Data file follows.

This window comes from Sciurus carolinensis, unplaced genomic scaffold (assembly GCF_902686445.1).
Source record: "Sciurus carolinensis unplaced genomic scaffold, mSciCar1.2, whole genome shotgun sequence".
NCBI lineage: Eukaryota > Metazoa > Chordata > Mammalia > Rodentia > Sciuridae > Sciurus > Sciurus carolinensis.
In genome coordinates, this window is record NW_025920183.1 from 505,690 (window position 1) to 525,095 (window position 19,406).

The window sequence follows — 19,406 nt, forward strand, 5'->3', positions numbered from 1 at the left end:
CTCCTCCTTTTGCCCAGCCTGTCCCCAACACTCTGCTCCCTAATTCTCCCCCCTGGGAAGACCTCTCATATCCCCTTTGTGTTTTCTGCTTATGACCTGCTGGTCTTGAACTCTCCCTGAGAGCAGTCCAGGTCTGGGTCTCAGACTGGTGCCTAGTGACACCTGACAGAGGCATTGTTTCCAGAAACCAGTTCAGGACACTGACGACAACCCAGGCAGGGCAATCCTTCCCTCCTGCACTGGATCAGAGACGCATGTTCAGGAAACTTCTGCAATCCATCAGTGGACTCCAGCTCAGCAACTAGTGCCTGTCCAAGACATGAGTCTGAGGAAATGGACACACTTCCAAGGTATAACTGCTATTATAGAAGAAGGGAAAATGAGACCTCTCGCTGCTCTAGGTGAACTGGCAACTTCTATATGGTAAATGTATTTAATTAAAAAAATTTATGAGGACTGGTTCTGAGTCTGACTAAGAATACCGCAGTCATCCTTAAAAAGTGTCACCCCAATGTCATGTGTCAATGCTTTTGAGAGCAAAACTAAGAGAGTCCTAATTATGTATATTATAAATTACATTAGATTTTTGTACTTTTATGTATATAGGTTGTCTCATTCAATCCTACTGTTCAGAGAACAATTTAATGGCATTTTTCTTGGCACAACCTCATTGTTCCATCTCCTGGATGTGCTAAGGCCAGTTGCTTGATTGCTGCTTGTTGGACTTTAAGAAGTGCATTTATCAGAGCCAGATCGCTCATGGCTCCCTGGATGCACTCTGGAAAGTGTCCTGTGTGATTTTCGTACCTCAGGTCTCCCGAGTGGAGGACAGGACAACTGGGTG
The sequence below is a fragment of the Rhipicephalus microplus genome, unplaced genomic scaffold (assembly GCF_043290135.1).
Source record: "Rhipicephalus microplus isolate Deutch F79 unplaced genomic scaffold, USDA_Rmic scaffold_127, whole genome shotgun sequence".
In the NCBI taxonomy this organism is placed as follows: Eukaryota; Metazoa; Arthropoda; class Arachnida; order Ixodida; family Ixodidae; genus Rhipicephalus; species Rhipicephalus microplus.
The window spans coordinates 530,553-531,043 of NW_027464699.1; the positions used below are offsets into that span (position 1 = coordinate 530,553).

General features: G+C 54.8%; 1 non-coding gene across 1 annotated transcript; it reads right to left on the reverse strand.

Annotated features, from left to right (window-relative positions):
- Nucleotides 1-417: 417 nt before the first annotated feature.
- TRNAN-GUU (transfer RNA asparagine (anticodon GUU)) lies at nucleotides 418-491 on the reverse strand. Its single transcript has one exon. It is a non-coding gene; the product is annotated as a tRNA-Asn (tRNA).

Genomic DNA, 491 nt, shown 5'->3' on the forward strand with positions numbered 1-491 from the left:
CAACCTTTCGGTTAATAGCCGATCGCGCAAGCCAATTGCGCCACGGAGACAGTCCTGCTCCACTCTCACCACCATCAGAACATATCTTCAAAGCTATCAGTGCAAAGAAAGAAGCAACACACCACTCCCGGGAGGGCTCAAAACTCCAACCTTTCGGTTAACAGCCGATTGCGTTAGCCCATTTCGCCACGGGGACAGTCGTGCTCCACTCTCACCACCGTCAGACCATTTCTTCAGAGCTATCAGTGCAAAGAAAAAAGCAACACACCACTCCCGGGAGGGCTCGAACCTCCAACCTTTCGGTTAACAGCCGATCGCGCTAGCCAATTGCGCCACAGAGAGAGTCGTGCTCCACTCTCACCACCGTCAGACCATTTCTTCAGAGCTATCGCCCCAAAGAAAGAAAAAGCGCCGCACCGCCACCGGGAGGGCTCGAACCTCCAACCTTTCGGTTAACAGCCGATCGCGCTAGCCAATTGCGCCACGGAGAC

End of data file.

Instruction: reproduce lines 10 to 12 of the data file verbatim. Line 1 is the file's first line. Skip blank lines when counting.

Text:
The window spans coordinates 530,553-531,043 of NW_027464699.1; the positions used below are offsets into that span (position 1 = coordinate 530,553).

General features: G+C 54.8%; 1 non-coding gene across 1 annotated transcript; it reads right to left on the reverse strand.

Annotated features, from left to right (window-relative positions):